The scandal, first exposed by Survival International, an NGO in 2010, involves tourists using an illegal road to enter the reserve of the Jarawa tribe.
Tour companies and cab drivers ‘attract’ the Jarawa with biscuits and sweets, The Guardian and The Observer had said in their report published in January last year.
The video showed a group of Jarawa women being ordered to dance for tourists by a policeman, who had reportedly accepted a £200 bribe to take them into the reserve.
One tourist had previously described a similar trip to the newspapers. “The journey through tribal reserve was like a safari ride as we were going amidst dense tropical rainforest and looking for wild animals, Jarawa tribals, to be specific”, he said.
Survival International has called for tourists to boycott the road.
Working with a local organization, SEARCH, Survival has distributed leaflets to tourists arriving at the Islands’ airport warning of the dangers of using the road.
Survival’s Director Stephen Corry said, “This story reeks of colonialism and the disgusting and degrading ‘human zoos’ of the past.”
“Quite clearly, some people’s attitudes towards tribal people haven’t moved on a jot. The Jarawa are not circus ponies bound to dance at anyone’s bidding,” Mr. Cory said.
The lone Member of Parliament from the Islands, Bishnupada Ray told PTI that the video tapes were very old and government should take immediate action against this.

Nobel laureate economist stresses on holistic sustainable development

Assam Chief Minister Tarun Gogoi felicitating renowned economist Joseph Stiglitz during a seminar on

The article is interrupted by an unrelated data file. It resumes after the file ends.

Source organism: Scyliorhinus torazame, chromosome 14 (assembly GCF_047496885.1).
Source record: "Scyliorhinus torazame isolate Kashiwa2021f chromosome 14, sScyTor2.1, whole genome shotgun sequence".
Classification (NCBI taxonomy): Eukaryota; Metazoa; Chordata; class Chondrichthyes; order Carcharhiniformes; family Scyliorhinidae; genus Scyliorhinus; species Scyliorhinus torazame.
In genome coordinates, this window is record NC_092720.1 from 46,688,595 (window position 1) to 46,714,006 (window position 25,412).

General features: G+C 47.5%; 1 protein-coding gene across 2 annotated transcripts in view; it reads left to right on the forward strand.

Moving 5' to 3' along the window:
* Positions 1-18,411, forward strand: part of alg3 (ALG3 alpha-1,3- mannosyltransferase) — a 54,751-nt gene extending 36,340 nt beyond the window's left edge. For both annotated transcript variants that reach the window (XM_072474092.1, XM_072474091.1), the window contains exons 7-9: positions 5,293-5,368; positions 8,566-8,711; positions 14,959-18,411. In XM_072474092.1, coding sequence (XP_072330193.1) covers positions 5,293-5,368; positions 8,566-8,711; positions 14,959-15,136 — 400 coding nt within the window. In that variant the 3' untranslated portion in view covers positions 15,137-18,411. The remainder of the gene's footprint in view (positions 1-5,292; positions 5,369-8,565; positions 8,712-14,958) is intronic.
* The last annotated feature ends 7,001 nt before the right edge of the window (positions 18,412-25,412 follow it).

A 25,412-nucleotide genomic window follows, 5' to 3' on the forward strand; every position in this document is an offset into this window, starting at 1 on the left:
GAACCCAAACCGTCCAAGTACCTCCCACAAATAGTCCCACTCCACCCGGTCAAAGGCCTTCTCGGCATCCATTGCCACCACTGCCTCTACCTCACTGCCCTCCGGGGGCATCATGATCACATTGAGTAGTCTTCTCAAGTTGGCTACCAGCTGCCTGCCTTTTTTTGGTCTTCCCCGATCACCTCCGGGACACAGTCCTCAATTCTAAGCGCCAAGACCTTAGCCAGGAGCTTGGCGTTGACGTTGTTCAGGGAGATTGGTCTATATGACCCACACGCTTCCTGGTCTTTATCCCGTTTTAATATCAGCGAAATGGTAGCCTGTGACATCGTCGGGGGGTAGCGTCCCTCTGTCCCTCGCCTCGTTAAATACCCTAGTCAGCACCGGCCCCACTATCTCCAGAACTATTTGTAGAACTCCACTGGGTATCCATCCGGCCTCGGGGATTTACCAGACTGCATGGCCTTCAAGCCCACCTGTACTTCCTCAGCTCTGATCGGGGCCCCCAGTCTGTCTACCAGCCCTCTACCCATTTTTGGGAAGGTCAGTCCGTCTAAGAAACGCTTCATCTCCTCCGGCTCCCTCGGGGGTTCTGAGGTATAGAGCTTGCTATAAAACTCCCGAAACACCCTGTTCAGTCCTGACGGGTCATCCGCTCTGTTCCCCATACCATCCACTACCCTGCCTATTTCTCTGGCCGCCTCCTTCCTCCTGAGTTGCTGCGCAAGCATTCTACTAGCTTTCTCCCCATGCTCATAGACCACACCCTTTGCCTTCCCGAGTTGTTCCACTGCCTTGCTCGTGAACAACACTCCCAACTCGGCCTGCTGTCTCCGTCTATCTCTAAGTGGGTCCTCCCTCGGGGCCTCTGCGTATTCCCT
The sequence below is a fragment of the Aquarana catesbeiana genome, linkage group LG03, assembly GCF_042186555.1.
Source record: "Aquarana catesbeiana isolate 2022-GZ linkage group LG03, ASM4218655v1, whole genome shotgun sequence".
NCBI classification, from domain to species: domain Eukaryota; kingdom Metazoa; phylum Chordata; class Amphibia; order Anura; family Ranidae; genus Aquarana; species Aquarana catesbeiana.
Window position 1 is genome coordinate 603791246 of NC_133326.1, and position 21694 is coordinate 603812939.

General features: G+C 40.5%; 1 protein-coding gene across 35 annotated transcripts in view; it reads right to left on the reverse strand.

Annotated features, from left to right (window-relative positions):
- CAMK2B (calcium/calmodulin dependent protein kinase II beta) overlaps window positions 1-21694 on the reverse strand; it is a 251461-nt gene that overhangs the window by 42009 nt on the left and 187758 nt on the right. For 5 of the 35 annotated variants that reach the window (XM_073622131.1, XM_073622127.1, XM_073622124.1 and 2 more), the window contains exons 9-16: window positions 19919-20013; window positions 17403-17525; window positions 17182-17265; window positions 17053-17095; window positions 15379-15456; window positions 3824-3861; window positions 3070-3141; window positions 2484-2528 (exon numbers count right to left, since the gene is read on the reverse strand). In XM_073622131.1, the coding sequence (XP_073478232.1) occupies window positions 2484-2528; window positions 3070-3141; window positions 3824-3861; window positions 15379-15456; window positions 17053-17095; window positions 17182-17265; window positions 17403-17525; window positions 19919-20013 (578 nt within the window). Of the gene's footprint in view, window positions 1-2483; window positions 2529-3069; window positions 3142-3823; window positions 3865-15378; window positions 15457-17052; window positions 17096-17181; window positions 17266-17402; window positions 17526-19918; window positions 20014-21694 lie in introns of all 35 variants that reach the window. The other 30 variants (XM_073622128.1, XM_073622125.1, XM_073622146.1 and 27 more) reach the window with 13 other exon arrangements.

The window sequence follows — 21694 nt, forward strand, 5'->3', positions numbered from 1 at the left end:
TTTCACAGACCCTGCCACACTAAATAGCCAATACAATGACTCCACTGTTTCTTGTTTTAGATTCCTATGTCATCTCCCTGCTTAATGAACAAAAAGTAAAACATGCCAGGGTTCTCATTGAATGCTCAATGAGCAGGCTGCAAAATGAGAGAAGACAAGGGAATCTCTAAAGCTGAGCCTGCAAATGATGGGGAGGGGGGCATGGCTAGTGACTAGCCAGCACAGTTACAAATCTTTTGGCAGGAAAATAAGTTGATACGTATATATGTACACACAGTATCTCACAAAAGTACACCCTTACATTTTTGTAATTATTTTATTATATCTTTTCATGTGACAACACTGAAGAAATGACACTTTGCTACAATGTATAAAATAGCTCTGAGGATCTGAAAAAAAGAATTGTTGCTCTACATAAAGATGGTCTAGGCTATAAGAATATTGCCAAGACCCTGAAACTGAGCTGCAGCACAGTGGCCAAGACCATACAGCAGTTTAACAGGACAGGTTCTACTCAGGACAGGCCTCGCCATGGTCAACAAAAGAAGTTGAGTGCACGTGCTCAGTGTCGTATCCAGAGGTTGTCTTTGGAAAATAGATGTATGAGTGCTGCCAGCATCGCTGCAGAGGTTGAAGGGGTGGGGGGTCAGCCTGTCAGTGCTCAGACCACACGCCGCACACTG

Nobel Laureate economist Joseph Stiglitz has stressed on the need for a holistic approach to sustainable development and removing the inequalities and disparities that have been on the rise in different parts of the world.
The Columbia University Professor, in his interaction with Lord Meghnad Desai here on Tuesday night, pointed out that governments would have to play a more proactive role in shaping the economic policies that are more tuned to the hopes and aspirations of the people.
“Economic reforms have to address the key issues affecting people and have to bring about qualitative changes in their economic conditions,” he pointed out.
Mr. Stiglitz stressed on the need for harnessing natural and human resources in a proper way for the benefit of the people and restructuring the economy through a slew of reforms aimed at bringing about changes in the living conditions of the common man.
Mr. Stiglitz said the driving force behind the success of any economy is the participation of people in a big way and civil society.
NGOs and SHGs in the development process can catapult any state or nation toward the path of economic prosperity, he said.
Highlighting the economic emergence of Asian giants China and India in the global economy, Mr. Stiglitz said to ensure continued momentum, more emphasis should be given to investment in human capital, infrastructure development and capital knowledge coupled with high savings.
“The gap in per capita income between the Asian countries and the West has to be narrowed down considerably,” he added.
Mr. Stiglitz said the International Monetary Fund would have to play a proactive role like the World Bank on reducing poverty and inequalities that can cause economic and political upheaval.